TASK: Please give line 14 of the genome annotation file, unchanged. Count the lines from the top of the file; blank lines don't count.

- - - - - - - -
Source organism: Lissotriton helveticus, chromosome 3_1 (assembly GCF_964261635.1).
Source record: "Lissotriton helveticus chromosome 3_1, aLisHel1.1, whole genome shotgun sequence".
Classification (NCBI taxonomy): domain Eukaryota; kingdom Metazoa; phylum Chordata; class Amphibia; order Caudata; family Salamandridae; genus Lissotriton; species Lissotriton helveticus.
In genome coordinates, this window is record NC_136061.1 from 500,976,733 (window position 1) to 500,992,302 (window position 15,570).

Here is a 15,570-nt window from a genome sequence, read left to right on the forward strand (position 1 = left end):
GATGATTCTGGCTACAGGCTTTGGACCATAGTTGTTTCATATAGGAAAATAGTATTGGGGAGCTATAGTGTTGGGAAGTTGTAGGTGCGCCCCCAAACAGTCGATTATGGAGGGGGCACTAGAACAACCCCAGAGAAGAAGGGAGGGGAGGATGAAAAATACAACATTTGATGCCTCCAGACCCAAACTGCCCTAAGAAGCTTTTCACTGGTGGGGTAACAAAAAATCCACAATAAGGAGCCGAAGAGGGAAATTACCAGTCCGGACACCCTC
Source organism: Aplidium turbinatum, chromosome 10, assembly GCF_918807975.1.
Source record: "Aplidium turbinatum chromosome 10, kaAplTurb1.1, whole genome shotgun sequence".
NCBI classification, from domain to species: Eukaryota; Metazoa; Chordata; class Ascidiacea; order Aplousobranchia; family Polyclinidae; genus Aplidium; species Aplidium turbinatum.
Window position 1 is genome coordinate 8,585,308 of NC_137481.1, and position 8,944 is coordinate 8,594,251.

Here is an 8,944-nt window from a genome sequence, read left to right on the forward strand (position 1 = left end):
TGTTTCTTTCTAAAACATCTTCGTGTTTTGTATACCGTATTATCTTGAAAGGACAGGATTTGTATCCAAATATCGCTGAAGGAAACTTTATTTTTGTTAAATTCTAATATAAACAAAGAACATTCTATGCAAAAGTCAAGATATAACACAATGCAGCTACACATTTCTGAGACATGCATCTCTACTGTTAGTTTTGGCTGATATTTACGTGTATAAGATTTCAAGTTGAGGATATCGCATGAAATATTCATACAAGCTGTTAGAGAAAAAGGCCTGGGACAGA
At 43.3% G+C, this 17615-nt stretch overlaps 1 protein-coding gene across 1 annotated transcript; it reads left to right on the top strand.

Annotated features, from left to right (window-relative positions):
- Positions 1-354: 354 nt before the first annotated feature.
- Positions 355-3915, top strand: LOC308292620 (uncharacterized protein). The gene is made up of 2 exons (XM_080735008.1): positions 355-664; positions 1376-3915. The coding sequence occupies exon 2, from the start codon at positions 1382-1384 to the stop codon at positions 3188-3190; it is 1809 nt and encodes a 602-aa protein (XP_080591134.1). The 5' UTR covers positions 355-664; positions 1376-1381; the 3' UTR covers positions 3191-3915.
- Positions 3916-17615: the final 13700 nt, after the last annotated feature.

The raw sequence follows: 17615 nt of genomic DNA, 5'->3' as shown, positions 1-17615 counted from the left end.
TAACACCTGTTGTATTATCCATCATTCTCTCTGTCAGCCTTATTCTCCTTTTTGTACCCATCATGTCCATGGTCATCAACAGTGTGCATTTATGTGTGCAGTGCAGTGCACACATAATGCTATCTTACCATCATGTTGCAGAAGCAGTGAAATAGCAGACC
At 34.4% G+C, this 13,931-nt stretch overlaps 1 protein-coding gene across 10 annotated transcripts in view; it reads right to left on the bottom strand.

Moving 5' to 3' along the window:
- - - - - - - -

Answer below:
Annotated features, from left to right (window-relative positions):